Four thousand years ago, the flaxseed plant was already cultivated in Mediterranean countries to obtain textile fibers, and 2500 years ago as a medicinal herb. Hippocrates recommended it as an emollient in the 5th century B.C.
Flaxseed Plant Scientific Facts
- Scientific synonyms: Linum humile Miller, Linum humile Planch., Linum crepitans (Boenn.) Dum.
- French: Lin.
- Spanish: Lino.
- Environment: The flaxseed plant is native to the Middle East; it is cultivated in warm climate areas all over Europe and the Americas.
- Description: Herbaceous plant of the Linaceae family, growing from 40 to 80 cm high, with an upright stem and elongated, narrow leaves. Its flowers are light blue, with five petals, and its fruit is a globe-like capsule with ten brown seeds.
- Parts of the plant used medicinally: The linseed (flax seeds).
Healing Properties and Warning
Flaxseeds contain high amounts of mucilage and pectin, which give the plant emollient and laxative properties, as well as mineral salts and fats with a high biological value (essential unsaturated fatty acids). Its applications and indications are the following:
- Chronic constipation. Flax lubricates the digestive tract, making the feces softer. Moreover, it regenerates the intestinal flora, regulating the putrefaction and fermentation processes. Its effect is thus evident since feces lose their putrid odor in the case of intestinal putrefaction.
- Gastritis, duodentitis, and gastroduodenal ulcer. It presents an anti-inflammatory and emollient action, which promotes the regeneration of the harmed digestive mucosa. Flaxseeds should be taken in a decoction as a complement of any specific treatment for those processes.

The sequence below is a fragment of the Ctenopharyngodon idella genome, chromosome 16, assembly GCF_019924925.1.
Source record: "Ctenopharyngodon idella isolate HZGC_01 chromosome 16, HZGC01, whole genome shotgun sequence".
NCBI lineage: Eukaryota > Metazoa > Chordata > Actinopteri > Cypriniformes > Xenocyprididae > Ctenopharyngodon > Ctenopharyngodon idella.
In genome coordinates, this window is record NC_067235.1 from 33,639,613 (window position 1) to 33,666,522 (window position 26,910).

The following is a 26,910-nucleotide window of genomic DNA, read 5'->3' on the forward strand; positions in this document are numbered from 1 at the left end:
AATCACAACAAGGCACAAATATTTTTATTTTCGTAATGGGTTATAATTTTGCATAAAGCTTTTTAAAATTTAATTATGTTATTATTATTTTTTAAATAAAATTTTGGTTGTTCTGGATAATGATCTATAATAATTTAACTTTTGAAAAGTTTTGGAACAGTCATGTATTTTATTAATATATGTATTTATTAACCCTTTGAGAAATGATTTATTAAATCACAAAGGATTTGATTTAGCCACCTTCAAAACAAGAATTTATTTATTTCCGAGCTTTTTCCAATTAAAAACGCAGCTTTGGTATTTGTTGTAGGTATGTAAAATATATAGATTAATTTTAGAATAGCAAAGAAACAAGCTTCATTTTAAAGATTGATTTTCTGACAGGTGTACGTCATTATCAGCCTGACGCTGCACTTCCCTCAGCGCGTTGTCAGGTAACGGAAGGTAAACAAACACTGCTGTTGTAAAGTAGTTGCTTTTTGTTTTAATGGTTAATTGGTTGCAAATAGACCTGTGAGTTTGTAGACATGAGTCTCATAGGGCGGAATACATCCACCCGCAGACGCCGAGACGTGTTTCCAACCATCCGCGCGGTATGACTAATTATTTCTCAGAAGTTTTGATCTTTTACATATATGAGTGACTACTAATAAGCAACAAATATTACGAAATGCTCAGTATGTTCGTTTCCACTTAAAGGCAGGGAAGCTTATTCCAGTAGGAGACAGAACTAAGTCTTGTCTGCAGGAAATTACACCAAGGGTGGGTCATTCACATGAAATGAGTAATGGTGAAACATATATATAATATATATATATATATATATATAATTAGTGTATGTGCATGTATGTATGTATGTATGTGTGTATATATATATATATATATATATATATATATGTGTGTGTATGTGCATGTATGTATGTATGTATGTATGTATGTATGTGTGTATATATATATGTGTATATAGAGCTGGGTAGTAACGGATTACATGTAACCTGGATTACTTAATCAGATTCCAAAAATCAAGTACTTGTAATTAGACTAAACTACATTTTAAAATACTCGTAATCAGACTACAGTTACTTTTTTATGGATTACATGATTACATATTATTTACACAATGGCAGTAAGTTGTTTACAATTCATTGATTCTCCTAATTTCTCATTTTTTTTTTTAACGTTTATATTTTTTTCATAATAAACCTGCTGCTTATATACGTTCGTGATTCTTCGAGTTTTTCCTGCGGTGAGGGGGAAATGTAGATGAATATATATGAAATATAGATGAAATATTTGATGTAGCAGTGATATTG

- Inflammation of the respiratory and urinary ways: especially bronchitis and cystitis, due to its emollient and soothing effect on the mucosa.
Flaxseed plant seeds (linseed) can also be used as food. They are especially recommended for diabetes due to their low sugar content and high content in proteins and fats. Flaxseed must be consumed by those people wanting to gain weight or those suffering from malnutrition.
Poultices of flaxseed flour are applied whenever constant heat is required: colds and bronchitis, menstrual pain, chronic aches of the abdomen (whether kidney or gall bladder aches), intestinal spasms, insect bites, abscesses, and furuncles. They have resolvent, antispasmodic, sedative, and anti-inflammatory properties, besides retaining heat for a long time. Flaxseed oil is a skin-soothing product for eczema, dry skin, mild burns, and dermatosis.
WARNING! The oil in the flaxseed plant flour becomes rancid quite quickly, then produces skin irritation. Therefore, recently prepared flour is better for preparing the poultices.
Other Flaxseed Plant Species
All over the Mediterranean coastline of the Iberian peninsula and in the Canary Islands grows a species called wild flax, with similar properties to cultivated flax.
Cathartic flax grows in Mediterranean countries. Its laxative effect is more intense. In North America, prairie flax or Rocky Mountain flax grows another variety of flax.
How to use Flaxseed
- Decoction of 30 g of seeds per liter of water, boiling for five minutes. Drink two or three cups daily, sweetened with honey if desired.
- Cold extract. Steep for 12 hours a spoonful of seeds per glass of water. Drink two or three glasses of the liquid every day.
- Seeds. Whole seeds can be taken, chewed (a spoonful every 12 hours).
- Poultices. Ground flaxseed flour is added to boiling water until forming a thick paste. From 30 to 40 g of flaxseed flour is usually required per liter of water. When applying the poultice, it is advisable to protect the skin with a cold cloth to avoid burns.
- Lotions with flaxseed oil. Apply directly to the affected area.
George D. Pamplona-Roger, M.D. “Encyclopedia of Medicinal Plants.” George D. Pamplona-Roger, M.D. Encyclopedia of Medicinal Plants. Ed. Francesc X. Gelabert. vols. 2 San Fernando de Henares: Editorial Safeliz, 2000. 508, 509. Print.